This exciting book combines portraits and fashion photography to show the revolution of casual coolness that David Bailey brought to both fields. Filled with classic poses of Jean Shrimpton, Penelope Tree, Catherine Deneuve, the Beatles, and the Rolling Stones that you will remember, the book is strengthened by many images you have never seen before. Breaking the previous rules for portraits and fashion, Bailey takes us into a hip, exciting world that offers unlimited promise through "spontaneity of gesture."
David Bailey was the classic outsider, looking in. Born to a working class family in London's East End, no career could have been more unlikely. Being a rock musician was the most that young East Enders of that period could hope for. However, his background gave him a fresh perspective that brought originality and life to his work that we all enjoy. His career rose rapidly, being sought after by Vogue within a year of becoming a professional photographer. In fact, he was on contract to Vogue before meeting Jean Shrimpton, with whom he became so closely identified (both for their personal relationship and their work together).
Some of these innovations work better than others. For example, he loved to pose a group with each person tilting in a different plane and then to put the image on the diagonal. Those tend to work quite well. On the other hand, he also liked to cut off the tops of heads (like Alex Katz paintings), and those often make the portraits much less interesting than if you got the whole head. He loved grainy, black-and-white images. These can be a bit too grainy.
The essay by Martin Harrison is a helpful introduction to Bailey's work, and adds considerable value. I encourage you to read and study it in connection with the photographs.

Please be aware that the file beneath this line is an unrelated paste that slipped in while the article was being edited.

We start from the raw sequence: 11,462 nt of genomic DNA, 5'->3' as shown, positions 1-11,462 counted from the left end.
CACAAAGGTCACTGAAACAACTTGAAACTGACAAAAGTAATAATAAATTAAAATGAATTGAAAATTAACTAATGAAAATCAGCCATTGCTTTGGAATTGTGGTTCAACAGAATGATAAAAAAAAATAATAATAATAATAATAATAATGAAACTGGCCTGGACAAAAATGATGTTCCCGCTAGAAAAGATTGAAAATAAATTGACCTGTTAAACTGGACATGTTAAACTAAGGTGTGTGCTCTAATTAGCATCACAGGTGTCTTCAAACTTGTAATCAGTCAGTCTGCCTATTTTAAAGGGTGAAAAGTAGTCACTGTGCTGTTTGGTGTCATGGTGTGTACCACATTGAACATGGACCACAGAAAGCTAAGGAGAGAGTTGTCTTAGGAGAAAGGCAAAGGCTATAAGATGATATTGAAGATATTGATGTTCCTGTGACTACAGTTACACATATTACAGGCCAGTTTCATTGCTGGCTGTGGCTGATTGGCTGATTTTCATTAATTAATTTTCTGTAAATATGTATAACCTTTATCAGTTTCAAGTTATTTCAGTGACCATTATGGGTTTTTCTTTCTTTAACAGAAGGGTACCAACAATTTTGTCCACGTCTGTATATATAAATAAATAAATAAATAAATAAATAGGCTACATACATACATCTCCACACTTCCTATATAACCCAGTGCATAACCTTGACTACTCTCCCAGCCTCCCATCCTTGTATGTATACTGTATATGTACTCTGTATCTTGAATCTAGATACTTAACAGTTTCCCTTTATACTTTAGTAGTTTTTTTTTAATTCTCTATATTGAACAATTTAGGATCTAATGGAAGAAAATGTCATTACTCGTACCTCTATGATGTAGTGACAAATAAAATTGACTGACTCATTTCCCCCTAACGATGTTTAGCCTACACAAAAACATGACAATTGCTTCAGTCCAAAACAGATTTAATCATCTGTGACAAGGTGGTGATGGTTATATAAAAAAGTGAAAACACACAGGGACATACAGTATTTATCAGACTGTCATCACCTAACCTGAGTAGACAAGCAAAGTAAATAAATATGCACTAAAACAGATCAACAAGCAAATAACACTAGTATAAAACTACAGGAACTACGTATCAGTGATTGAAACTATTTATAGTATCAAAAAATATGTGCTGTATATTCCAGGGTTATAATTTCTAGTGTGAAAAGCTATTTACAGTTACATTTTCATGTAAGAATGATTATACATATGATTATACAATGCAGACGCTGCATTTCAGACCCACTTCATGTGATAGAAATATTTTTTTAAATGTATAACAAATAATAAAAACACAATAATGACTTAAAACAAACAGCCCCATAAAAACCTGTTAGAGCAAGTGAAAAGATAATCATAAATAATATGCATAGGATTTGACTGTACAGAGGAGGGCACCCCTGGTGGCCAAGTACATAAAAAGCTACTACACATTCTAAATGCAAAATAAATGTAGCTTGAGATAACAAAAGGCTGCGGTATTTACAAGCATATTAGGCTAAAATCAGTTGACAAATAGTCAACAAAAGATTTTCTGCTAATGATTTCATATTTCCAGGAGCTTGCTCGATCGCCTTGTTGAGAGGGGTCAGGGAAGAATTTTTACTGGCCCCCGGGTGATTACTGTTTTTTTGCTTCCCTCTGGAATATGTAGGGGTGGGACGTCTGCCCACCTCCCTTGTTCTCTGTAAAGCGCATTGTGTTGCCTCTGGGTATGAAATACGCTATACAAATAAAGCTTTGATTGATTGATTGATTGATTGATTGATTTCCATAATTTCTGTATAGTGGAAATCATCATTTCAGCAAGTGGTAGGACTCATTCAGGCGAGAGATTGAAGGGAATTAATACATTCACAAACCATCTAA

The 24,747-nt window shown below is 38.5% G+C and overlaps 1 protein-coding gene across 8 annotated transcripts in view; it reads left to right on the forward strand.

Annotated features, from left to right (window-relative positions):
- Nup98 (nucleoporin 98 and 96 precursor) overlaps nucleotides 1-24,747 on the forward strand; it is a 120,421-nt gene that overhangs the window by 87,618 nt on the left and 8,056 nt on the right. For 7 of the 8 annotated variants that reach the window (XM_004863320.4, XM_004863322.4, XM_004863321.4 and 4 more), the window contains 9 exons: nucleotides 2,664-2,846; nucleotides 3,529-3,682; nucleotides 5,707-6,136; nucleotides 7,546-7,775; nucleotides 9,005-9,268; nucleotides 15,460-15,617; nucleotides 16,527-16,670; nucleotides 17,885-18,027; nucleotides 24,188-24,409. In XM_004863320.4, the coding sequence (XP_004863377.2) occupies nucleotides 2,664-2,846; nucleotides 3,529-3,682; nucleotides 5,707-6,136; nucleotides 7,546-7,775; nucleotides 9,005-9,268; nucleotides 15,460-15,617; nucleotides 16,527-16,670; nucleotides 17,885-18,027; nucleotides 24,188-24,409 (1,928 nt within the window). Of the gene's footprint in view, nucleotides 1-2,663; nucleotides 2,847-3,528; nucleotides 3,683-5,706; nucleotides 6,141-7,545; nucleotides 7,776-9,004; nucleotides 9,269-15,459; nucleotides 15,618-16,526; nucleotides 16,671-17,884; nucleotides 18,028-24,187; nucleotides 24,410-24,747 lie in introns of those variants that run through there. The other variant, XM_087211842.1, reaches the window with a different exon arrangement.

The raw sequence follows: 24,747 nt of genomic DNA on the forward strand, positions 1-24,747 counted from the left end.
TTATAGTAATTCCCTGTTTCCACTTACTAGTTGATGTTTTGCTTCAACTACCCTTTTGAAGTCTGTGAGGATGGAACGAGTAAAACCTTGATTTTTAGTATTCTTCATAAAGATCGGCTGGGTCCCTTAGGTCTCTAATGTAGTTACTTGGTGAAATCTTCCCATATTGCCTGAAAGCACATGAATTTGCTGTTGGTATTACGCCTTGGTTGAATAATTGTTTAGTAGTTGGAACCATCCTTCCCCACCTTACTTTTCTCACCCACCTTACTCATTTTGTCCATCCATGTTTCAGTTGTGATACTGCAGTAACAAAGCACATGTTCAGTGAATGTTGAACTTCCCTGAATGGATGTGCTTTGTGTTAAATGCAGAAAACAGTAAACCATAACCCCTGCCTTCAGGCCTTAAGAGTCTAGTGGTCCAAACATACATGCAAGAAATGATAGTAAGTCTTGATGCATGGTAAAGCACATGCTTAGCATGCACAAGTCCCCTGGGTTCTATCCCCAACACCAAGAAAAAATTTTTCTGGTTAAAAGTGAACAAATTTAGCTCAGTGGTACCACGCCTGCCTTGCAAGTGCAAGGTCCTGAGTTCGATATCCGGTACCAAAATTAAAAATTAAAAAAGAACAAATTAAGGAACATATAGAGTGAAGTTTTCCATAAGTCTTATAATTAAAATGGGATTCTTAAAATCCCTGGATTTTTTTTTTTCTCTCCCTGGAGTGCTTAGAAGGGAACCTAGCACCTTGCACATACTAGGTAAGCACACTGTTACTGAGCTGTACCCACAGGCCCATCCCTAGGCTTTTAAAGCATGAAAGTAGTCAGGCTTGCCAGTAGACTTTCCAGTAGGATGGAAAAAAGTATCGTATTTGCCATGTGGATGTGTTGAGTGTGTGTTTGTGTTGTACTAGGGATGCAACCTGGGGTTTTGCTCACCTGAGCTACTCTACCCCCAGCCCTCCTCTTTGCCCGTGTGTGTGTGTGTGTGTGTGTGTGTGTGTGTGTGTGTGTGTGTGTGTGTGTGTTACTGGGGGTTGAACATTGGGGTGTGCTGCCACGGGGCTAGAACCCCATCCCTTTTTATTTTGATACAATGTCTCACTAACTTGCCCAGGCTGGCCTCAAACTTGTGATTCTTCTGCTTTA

The book contains scenes that Bailey shot of the East End, that heighten the contrast between his former life and his new one. You will also see his first professional work (a wedding) and his first published work (a Sunday Pictorial in 1960). Bailey rose to prominence very quickly, based both on his talent and his eye for the potential of then-unknown, 18-year-old model Jean Shrimpton, who was to become a fashion icon of the period.
Here are some of my favorite photographs in the book:
Jean Shrimpton (Town - 1963; Sunday Mirror - 1964; Queen - January 1964; Queen - February 12, 1964; Vogue - June 1965)
Catherine Deneuve (his later wife) (Brittany - 1966, Vogue - April 1, 1967)
Joy Weston (Sunday Pictorial - 1960)
Franco Zeffirelli (Vogue - 1961)
Scouts (London, 1960)
Sarah Miles (American Vogue - August 1, 1964)
Robert Shaw (Vogue - September 15, 1963)
Marianne Faithfull (September 1964)
Peter Ustinov (Vogue - December 1965)
Shirley MacLaine (Vogue - December 1965)
The Rolling Stones (September 1964)
Mick Jagger (Contact Sheet -- April 1968)
Sue Murray (Vogue - March 15, 1967 and September 1, 1967)
Raquel Welch (Goodbye Baby & Amen, June 1968)
Afer you have finished enjoying this exciting collection and insightful essay, I suggest that you ask yourself where unnecessary formalism is restraining progress in something you do. For example, some churchs still have such formal services that while many are reassured by the familiarity this provides, their hearts are not still touched by it. Having identified this stall, how can you break through to open the doors to informality that will be constructive? Asking people what they are missing from their experiences is a good place to start. Going back to my example of worship, perhaps worship is too much unlike daily life. How can we integrate the two so that we worship as we live?